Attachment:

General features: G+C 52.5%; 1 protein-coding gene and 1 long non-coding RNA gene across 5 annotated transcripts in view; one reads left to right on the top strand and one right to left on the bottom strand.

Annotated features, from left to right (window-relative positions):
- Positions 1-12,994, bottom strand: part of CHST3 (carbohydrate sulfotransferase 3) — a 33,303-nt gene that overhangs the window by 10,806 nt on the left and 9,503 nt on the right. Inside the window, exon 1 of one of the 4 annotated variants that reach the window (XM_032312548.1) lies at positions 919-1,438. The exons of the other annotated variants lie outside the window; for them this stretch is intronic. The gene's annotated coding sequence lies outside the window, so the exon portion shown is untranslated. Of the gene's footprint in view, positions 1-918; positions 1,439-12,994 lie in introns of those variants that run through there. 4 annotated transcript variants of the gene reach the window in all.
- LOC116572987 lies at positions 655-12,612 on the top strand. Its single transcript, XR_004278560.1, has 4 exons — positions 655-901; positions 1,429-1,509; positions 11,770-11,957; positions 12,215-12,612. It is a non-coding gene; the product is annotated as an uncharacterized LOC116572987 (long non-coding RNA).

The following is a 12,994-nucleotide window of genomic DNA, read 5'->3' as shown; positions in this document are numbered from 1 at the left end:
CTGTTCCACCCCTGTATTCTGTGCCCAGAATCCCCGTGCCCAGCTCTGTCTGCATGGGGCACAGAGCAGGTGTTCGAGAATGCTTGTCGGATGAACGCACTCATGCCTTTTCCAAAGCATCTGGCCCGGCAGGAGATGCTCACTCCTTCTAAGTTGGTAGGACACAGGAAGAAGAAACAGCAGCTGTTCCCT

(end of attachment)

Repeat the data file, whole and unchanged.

General features: G+C 52.5%; 1 protein-coding gene and 1 long non-coding RNA gene across 5 annotated transcripts in view; one reads left to right on the top strand and one right to left on the bottom strand.

Annotated features, from left to right (window-relative positions):
- Positions 1-12,994, bottom strand: part of CHST3 (carbohydrate sulfotransferase 3) — a 33,303-nt gene that overhangs the window by 10,806 nt on the left and 9,503 nt on the right. Inside the window, exon 1 of one of the 4 annotated variants that reach the window (XM_032312548.1) lies at positions 919-1,438. The exons of the other annotated variants lie outside the window; for them this stretch is intronic. The gene's annotated coding sequence lies outside the window, so the exon portion shown is untranslated. Of the gene's footprint in view, positions 1-918; positions 1,439-12,994 lie in introns of those variants that run through there. 4 annotated transcript variants of the gene reach the window in all.
- LOC116572987 lies at positions 655-12,612 on the top strand. Its single transcript, XR_004278560.1, has 4 exons — positions 655-901; positions 1,429-1,509; positions 11,770-11,957; positions 12,215-12,612. It is a non-coding gene; the product is annotated as an uncharacterized LOC116572987 (long non-coding RNA).

The following is a 12,994-nucleotide window of genomic DNA, read 5'->3' as shown; positions in this document are numbered from 1 at the left end:
CTGTTCCACCCCTGTATTCTGTGCCCAGAATCCCCGTGCCCAGCTCTGTCTGCATGGGGCACAGAGCAGGTGTTCGAGAATGCTTGTCGGATGAACGCACTCATGCCTTTTCCAAAGCATCTGGCCCGGCAGGAGATGCTCACTCCTTCTAAGTTGGTAGGACACAGGAAGAAGAAACAGCAGCTGTTCCCT